JACKSONVILLE, Fla. – A Jacksonville couple said pride is mixed with grief for their son, who is one of 16 service members killed when a military transport plane crashed in Mississippi on Monday afternoon.
Sgt. Joseph Murray, 26, joined the Marines after his 2009 graduation from Sandalwood High School. Since then, he has served two tours in Afghanistan and was currently a special operations Marine based at Camp Lejeune, North Carolina.
Murray's father called him a hero, an inspiration and a loving father to his three sons and 5-year-old daughter, including twins who are 1 year old this month.
His wife, Gayle, and children live in North Carolina, where Murray was based.
Gayle Murray gave News4Jax this statement about her husband:
Everyone knew him as a family man. He would do anything for me and our kids. He loved to play his guitar and ukulele for us. What he wanted most in the world besides our happiness was to destroy evil on this earth."
Murray's father, Terry, told News4Jax that his son thought destroying evil was his calling.
"Everyone thinks their family members are special. That's natural. We really think Joseph was very special. He was a wonderful young man of God," Terry Murray said. "I said, 'Joseph, why do you want to be a grunt?' He said, 'Because that's the hardest thing there is to do.' When Joseph decided to do something, he went all in."
As a Christian, Murray lived to serve others, whether it was in the Marines, at church or simply providing a better life for his family.
"Joseph joined the military to serve, that's part of his believes as a Christian," Terry Murray said. "It had nothing to do with Joseph proving himself to be tougher or harder than somebody else. it had to do with his commitment to protect those who couldn't protect themselves."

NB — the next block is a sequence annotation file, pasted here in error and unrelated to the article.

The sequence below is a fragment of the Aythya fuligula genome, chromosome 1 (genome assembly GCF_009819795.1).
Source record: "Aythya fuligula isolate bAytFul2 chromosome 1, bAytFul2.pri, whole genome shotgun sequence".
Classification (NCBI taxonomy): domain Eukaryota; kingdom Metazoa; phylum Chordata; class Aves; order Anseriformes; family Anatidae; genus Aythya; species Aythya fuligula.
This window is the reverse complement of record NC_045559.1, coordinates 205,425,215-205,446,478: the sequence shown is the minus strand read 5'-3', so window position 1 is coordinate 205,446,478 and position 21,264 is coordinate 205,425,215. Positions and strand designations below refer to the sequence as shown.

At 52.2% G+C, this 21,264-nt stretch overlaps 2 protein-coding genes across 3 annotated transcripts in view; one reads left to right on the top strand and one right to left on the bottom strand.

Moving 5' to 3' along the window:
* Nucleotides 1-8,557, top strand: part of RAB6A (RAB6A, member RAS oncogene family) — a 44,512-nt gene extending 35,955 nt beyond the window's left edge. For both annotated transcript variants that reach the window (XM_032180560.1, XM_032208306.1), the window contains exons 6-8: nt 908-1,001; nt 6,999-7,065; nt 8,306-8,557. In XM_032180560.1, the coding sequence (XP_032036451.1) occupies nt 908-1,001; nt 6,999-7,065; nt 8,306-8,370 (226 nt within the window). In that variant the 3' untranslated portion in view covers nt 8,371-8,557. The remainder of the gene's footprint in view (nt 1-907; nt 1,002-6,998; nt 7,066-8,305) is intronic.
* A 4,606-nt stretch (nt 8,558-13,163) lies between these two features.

WATCH: Full interview with Terry Murray
Murray's parents were heading to North Carolina to support their daughter-in-law and grandchildren.
"Joseph is a father and a husband (who) served his family. That's who this young man was. It was all about him serving," Murray's father said.
Representatives of the Marines meet with the family Wednesday afternoon with information about the crash and the next steps.
Anyone wishing to express their condolences can send flowers or donations to the Atlantic Beach Assembly of God, 680 Mayport Road.
Terry Murray said his son's loved ones will be running the Marine Corps Half Marathon on the family's behalf Sept. 16. Anyone who would like to contribute to their effort can visit https://www.facebook.com/13milesformurrays.
The military transport plane appears to have developed problems while high in the air, a Marine general said Wednesday.
"Indications are something went wrong at cruise altitude," Brig. Gen. Bradley S. James told reporters Wednesday in Itta Bena, Mississippi. That squares with comments from witnesses interviewed by The Associated Press who said they saw the plane descend from high altitude with an engine smoking.
The crash of the KC-130 killed nine Marines from Newburgh, New York, and six Marines and a Navy Corpsman from Camp Lejeune, James said.
James said that there is a "large debris pattern," including two main impact areas separated by a mile, with a four-lane highway in between them.